My son wants to study medicine but CAO points are very high. Are there other options?

Polish universities offer courses through English where entry is based on their own tests and interviews

My son is thinking of applying to study medicine but the CAO points may be out of reach. A neighbour’s daughter, who is studying veterinary medicine in Poland, speaks highly of their medical education system. However, he wants to return to Ireland to work after graduation. Is Poland a realistic option?

Many Irish students considering studying medicine or veterinary abroad choose Poland. Why? There are a few reasons. CAO points or Hpat (Health Professions Admissions Test) results are not a deciding factor. Colleges, instead, have their own tests and interviews which focus on competency in chemistry, biology and maths, alongside other assessments tests.

Applicants for medical and para medical programmes apply to each individual institution and navigate through the various requirements, forms, documents and deadlines. In all, there are 11 public Polish universities that deliver medicine and four veterinary courses taught through English. In 2022, for example, more Irish students started veterinary medicine in Poland than in Ireland.

I’m often asked if students have to learn Polish. The language is taught as a module in the first year to medical students. It’s beneficial to learn basic Polish, to maximise your clinical experience in third year. The entire programme, including clinics, however, is delivered in English. Medical students can get by knowing a handful of Polish sentences and a few dozen words. Veterinary students don’t need any proficiency in Polish.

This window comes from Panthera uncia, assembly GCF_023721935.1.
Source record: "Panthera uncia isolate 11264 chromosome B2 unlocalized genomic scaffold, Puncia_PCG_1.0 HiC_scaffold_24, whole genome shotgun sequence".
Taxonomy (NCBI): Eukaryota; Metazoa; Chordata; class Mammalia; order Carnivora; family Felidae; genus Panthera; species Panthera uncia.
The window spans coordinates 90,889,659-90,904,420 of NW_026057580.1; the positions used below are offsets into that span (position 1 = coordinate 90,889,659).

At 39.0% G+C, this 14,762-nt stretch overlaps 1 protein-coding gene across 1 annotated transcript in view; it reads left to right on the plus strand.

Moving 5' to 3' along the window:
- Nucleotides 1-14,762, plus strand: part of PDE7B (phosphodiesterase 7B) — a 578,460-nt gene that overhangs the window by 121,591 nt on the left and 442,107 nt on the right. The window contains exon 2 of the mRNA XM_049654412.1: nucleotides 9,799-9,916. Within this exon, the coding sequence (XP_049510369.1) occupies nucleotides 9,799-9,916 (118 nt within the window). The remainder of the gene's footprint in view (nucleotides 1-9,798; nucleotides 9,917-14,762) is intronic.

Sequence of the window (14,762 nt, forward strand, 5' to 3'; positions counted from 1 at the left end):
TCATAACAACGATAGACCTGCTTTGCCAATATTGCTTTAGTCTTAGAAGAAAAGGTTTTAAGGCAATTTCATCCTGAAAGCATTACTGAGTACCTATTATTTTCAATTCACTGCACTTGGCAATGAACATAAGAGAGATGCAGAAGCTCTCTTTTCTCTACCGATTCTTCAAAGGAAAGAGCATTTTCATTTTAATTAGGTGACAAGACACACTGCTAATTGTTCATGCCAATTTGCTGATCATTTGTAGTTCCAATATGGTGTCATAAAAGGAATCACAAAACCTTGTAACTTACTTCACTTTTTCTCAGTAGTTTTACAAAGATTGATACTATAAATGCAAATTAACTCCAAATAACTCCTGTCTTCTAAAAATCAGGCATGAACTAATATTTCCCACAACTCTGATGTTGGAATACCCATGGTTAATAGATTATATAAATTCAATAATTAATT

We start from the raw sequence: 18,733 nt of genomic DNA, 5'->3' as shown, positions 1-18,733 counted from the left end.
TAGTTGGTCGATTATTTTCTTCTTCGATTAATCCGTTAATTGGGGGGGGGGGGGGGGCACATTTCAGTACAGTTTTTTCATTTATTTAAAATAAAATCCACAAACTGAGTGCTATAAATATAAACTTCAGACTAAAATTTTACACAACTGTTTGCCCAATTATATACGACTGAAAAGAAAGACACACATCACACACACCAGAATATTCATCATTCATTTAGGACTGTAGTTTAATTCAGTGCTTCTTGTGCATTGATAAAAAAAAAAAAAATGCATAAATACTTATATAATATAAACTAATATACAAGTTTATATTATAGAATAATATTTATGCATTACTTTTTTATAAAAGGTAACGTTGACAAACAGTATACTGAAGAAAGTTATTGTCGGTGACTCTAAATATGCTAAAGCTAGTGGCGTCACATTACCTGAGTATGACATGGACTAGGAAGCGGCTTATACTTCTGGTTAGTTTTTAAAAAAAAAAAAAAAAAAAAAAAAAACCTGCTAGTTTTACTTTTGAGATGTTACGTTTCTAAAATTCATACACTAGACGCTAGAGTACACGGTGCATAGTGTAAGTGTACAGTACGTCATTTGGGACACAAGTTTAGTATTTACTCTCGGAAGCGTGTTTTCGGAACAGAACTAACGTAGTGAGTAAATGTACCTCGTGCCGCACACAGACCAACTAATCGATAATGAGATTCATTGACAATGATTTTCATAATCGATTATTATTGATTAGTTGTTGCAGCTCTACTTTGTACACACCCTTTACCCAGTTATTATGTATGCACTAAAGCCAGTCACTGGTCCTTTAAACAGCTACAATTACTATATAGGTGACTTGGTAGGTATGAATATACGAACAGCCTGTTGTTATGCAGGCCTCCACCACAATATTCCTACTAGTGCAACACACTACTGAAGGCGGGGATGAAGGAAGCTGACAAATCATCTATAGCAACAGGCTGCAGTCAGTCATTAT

Getting a degree in medicine in Poland does not automatically grant you the right to practise in Ireland.

Like Irish medical graduates at home, most Irish coming back from Poland choose to complete a one-year internship with the HSE or a two-year one in the UK with the NHS.

In Ireland, before the internship, they need to pass a two-part intern employment eligibility assessment that verifies knowledge of Irish legal medicine, national prescribing practices, communication and language skills and health and safety issues.

Students can pick up all of these required skills and understanding of the system during obligatory summer placements. In many cases, students arrange placements for a substantial part of their final (sixth) year in Poland also, which helps them with the transition into the HSE internship and senior house officer jobs later.

Another factor to consider is cost. Medical students in Poland bear tuition fees of €11,000-14 000 per year. The fees for veterinary are lower at €8,000-10,000. Irish students can typically get by on €450-500 per month, including accommodation, food, books, transport and a modest social life, which compares favourably to Irish costs of living away from home.

If you’re thinking of applying, many Irish applicants use the central application support services of the Medical Poland Admissions Office ( or Eunicas ( Both organisations have supported hundreds of Irish students annually to secure places in Polish universities.